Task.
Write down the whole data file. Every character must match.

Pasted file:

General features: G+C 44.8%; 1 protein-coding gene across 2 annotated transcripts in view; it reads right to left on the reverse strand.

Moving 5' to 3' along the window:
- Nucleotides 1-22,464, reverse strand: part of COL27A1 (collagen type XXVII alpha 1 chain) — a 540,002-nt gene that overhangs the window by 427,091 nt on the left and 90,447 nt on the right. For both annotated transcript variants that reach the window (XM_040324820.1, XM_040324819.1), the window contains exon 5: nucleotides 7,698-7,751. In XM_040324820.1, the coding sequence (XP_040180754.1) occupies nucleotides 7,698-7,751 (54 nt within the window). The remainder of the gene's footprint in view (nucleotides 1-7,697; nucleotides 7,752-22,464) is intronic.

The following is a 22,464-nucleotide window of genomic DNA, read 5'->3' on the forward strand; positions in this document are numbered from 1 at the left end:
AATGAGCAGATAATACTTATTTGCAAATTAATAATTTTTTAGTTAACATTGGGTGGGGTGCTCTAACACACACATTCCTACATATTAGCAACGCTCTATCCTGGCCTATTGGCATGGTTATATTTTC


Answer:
General features: G+C 44.8%; 1 protein-coding gene across 2 annotated transcripts in view; it reads right to left on the reverse strand.

Moving 5' to 3' along the window:
- Nucleotides 1-22,464, reverse strand: part of COL27A1 (collagen type XXVII alpha 1 chain) — a 540,002-nt gene that overhangs the window by 427,091 nt on the left and 90,447 nt on the right. For both annotated transcript variants that reach the window (XM_040324820.1, XM_040324819.1), the window contains exon 5: nucleotides 7,698-7,751. In XM_040324820.1, the coding sequence (XP_040180754.1) occupies nucleotides 7,698-7,751 (54 nt within the window). The remainder of the gene's footprint in view (nucleotides 1-7,697; nucleotides 7,752-22,464) is intronic.

The following is a 22,464-nucleotide window of genomic DNA, read 5'->3' on the forward strand; positions in this document are numbered from 1 at the left end:
AATGAGCAGATAATACTTATTTGCAAATTAATAATTTTTTAGTTAACATTGGGTGGGGTGCTCTAACACACACATTCCTACATATTAGCAACGCTCTATCCTGGCCTATTGGCATGGTTATATTTTC